Ryce Reconciled

The American sat in his pew, looking on as the choir and orchestra rehearsed for Sunday morning’s service. A young man in the orchestra, Ryce, a violinist and first in his section, did his best to mask the pain inside. No one would have known but for the back story.

Earlier that week, Ryce had a fight with his father. It wasn’t just any fight a university student would find himself in. This one involved the police. Negative agreement from his friends, ostensibly bannered as “support” encircled Ryce and his entourage when he arrived at the church earlier that afternoon.

Ryce’s father was a soloist in the choir. As if things didn’t seem complicated enough, the father, son, choir, and entire church were Chinese. So, there the American sat, a Chinese Bible on his lap, with a passage having been marked with the help of a friend in the pew beside him. Ryce played. His father sang. The director clapped her hands. And practice ended.

“Ryce! You have something in your hair. It’s big.” The two friends struggled to fend-off the blight on Ryce’s brow. After a recoil of horror whereupon realizing the size of the hair goober culprit, which had unwittingly and covertly been hampering his countenance, Ryce took the open Chinese Bible and read. Malachi 4:6, “I am sending Elijah the prophet and he will turn the hearts of the fathers to the sons and the hearts of the sons to the fathers, lest I come and strike the land with a decree of utter desolation.”


“Ni zhi dao ma?” (Understand?) Ryce nodded. “Ni bu ke yi. Wu bu ke yi. Yei Su ke yi. Ke yi.” (You can’t. I can’t. Jesus can. It can be done.) Both thwarted tears with smiles as strong as could be mustered. Ryce could always light up a dark room with his smile, especially when he smiles from his heart as he did that day. A pat on the back, friendly exchanged glances, and the two parted.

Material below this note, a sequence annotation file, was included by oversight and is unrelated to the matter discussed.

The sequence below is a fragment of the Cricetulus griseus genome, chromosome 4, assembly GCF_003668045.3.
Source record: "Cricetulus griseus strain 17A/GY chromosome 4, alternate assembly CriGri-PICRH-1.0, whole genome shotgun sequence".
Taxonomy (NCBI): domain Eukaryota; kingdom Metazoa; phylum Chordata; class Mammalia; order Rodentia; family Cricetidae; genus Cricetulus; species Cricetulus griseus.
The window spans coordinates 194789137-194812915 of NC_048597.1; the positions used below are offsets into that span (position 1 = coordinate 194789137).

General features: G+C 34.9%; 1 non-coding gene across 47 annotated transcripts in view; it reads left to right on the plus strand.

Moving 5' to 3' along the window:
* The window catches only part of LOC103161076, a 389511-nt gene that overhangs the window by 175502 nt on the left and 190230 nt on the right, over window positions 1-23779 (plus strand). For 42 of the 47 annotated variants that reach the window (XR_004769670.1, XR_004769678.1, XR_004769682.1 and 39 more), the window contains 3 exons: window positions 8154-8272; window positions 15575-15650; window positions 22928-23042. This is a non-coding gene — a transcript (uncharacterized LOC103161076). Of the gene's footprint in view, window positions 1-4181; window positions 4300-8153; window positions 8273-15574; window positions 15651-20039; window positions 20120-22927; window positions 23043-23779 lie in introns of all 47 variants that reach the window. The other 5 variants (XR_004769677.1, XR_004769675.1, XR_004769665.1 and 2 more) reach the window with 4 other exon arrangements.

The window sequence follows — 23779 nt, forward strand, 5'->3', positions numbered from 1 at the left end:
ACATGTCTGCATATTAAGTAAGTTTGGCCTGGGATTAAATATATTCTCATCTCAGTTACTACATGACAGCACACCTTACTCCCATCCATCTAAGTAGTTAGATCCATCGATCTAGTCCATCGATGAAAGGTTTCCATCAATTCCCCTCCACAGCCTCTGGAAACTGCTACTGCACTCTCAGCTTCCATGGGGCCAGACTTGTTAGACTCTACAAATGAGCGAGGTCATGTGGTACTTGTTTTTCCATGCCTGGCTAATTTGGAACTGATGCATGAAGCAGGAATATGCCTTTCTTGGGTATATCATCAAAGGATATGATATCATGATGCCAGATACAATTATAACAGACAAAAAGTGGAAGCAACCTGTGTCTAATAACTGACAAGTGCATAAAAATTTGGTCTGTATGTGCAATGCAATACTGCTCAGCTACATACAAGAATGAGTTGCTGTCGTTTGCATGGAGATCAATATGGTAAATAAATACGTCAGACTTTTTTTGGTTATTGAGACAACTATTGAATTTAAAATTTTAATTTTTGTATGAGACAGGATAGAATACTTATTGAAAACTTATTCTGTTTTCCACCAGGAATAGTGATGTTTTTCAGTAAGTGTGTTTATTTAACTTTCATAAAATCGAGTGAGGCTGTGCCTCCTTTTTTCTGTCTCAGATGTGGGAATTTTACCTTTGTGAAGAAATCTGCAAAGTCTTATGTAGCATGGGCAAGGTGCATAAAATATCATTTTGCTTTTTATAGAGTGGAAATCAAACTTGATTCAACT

Ryce could have locked-up. He could have parroted the negative reinforcement of his “supportive” peers. But, Ryce loves Jesus. Our hearts’ cry is for the reconciliation promised by the last verse in the Old Testament, the verse Ryce read. He could have said, “Stay out of it! It’s not your family!” But he didn’t. Ryce was glad. The desire for hope, that Ryce most likely didn’t know he had, had been kindled. Ryce wanted reconciliation—hope came to him insomuch as he welcomed it.

What were bystanders to think? Did they think anything? Were two friends sharing a hear-touching Scripture? Were any others able to witness their mutual tears of hope? No one seemed to have been confronted—and in fact no one had been! Did a mini alter call take place after Saturday night practice? Was the entire event a coincidence that only seemed like it meant something? Or, maybe, music rehearsal ended and two Christians—one Chinese, one American—had fellowship.

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